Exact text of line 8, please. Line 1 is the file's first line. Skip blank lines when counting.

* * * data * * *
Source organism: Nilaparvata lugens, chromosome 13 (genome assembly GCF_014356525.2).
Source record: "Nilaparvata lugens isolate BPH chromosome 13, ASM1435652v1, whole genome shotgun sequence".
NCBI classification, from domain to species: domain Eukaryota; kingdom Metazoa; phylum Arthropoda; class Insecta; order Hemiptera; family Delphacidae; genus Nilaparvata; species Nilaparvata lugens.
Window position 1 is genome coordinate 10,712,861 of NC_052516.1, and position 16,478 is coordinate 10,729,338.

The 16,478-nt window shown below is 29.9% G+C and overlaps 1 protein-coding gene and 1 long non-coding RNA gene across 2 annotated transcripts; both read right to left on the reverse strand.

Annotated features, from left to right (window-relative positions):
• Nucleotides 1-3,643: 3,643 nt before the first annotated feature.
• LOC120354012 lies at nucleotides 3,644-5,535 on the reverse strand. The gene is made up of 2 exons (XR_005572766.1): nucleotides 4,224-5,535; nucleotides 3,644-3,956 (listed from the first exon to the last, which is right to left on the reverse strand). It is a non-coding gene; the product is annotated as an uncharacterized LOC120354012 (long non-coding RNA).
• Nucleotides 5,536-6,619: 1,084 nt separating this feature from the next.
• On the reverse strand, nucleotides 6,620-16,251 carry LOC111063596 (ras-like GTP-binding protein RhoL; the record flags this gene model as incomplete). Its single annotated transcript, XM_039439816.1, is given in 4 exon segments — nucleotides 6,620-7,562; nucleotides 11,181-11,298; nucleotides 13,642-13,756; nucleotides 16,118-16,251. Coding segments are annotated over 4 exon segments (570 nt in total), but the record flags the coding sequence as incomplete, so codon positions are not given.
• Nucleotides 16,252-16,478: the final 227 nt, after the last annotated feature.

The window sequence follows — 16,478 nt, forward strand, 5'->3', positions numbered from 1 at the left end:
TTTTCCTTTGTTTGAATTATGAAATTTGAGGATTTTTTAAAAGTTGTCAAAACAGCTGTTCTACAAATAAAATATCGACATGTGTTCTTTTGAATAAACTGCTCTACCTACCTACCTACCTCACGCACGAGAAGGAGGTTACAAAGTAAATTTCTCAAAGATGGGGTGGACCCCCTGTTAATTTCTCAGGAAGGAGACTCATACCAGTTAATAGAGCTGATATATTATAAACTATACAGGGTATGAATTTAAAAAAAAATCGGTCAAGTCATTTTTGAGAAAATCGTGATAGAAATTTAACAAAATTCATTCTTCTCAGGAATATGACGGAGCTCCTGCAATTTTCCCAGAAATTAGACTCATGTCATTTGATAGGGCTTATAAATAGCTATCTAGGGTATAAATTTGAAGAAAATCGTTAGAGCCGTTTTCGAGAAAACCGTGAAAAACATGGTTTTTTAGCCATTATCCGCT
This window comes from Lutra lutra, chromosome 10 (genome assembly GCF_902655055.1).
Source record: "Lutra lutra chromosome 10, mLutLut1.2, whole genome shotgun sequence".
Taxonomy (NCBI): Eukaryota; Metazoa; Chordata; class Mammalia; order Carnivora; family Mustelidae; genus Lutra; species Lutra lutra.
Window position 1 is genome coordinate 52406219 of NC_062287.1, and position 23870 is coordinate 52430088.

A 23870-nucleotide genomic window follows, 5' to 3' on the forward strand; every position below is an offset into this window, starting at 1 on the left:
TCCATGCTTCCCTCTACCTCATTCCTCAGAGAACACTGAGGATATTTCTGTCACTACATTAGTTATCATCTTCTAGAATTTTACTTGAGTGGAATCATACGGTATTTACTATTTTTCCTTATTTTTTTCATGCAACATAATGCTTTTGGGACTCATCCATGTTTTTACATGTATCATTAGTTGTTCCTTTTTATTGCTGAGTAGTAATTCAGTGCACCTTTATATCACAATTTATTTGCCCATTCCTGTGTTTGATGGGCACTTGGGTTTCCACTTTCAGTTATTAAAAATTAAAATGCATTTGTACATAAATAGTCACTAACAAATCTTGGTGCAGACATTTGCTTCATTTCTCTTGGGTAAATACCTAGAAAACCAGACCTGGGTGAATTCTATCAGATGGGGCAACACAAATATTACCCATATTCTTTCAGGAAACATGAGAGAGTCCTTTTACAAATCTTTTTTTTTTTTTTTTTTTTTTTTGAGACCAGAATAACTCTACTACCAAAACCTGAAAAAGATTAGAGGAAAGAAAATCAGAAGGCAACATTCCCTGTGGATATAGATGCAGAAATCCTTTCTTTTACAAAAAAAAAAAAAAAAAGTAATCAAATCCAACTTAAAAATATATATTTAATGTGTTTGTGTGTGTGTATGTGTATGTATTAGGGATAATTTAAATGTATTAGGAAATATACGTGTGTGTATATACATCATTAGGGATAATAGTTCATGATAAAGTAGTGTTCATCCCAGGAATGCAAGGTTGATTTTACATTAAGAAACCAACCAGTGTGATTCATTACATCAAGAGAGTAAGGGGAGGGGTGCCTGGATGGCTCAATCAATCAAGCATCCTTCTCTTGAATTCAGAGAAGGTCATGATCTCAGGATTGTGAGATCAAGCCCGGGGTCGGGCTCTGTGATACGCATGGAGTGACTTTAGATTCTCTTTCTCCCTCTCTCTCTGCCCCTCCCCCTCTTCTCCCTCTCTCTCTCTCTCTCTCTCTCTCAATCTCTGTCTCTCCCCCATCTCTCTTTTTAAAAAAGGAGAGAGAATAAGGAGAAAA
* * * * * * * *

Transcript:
• LOC120354012 lies at nucleotides 3,644-5,535 on the reverse strand. The gene is made up of 2 exons (XR_005572766.1): nucleotides 4,224-5,535; nucleotides 3,644-3,956 (listed from the first exon to the last, which is right to left on the reverse strand). It is a non-coding gene; the product is annotated as an uncharacterized LOC120354012 (long non-coding RNA).